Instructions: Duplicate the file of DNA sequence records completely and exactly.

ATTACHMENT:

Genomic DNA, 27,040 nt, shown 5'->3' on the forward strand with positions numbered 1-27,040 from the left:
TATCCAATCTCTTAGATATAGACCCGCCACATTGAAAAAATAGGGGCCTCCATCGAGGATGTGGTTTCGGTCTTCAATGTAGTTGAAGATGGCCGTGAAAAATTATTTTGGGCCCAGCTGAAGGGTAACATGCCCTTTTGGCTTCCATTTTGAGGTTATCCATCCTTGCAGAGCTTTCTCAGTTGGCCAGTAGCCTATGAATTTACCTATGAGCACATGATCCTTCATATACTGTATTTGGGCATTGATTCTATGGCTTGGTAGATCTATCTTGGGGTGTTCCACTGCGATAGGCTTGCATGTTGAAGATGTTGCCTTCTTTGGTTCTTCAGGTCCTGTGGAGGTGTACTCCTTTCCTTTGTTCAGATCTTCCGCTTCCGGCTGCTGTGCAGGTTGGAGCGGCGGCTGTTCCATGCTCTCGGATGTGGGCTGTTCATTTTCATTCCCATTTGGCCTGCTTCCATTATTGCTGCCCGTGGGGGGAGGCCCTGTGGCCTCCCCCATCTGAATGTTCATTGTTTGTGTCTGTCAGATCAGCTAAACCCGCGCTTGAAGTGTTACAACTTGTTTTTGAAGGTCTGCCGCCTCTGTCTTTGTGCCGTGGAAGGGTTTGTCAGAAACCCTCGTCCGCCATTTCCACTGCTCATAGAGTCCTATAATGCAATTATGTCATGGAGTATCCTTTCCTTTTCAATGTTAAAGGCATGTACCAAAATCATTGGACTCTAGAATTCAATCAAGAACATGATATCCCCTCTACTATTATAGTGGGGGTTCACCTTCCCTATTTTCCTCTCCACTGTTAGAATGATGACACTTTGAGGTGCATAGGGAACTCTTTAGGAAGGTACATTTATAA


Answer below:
Genomic DNA, 27,040 nt, shown 5'->3' on the forward strand with positions numbered 1-27,040 from the left:
TATCCAATCTCTTAGATATAGACCCGCCACATTGAAAAAATAGGGGCCTCCATCGAGGATGTGGTTTCGGTCTTCAATGTAGTTGAAGATGGCCGTGAAAAATTATTTTGGGCCCAGCTGAAGGGTAACATGCCCTTTTGGCTTCCATTTTGAGGTTATCCATCCTTGCAGAGCTTTCTCAGTTGGCCAGTAGCCTATGAATTTACCTATGAGCACATGATCCTTCATATACTGTATTTGGGCATTGATTCTATGGCTTGGTAGATCTATCTTGGGGTGTTCCACTGCGATAGGCTTGCATGTTGAAGATGTTGCCTTCTTTGGTTCTTCAGGTCCTGTGGAGGTGTACTCCTTTCCTTTGTTCAGATCTTCCGCTTCCGGCTGCTGTGCAGGTTGGAGCGGCGGCTGTTCCATGCTCTCGGATGTGGGCTGTTCATTTTCATTCCCATTTGGCCTGCTTCCATTATTGCTGCCCGTGGGGGGAGGCCCTGTGGCCTCCCCCATCTGAATGTTCATTGTTTGTGTCTGTCAGATCAGCTAAACCCGCGCTTGAAGTGTTACAACTTGTTTTTGAAGGTCTGCCGCCTCTGTCTTTGTGCCGTGGAAGGGTTTGTCAGAAACCCTCGTCCGCCATTTCCACTGCTCATAGAGTCCTATAATGCAATTATGTCATGGAGTATCCTTTCCTTTTCAATGTTAAAGGCATGTACCAAAATCATTGGACTCTAGAATTCAATCAAGAACATGATATCCCCTCTACTATTATAGTGGGGGTTCACCTTCCCTATTTTCCTCTCCACTGTTAGAATGATGACACTTTGAGGTGCATAGGGAACTCTTTAGGAAGGTACATTTATAA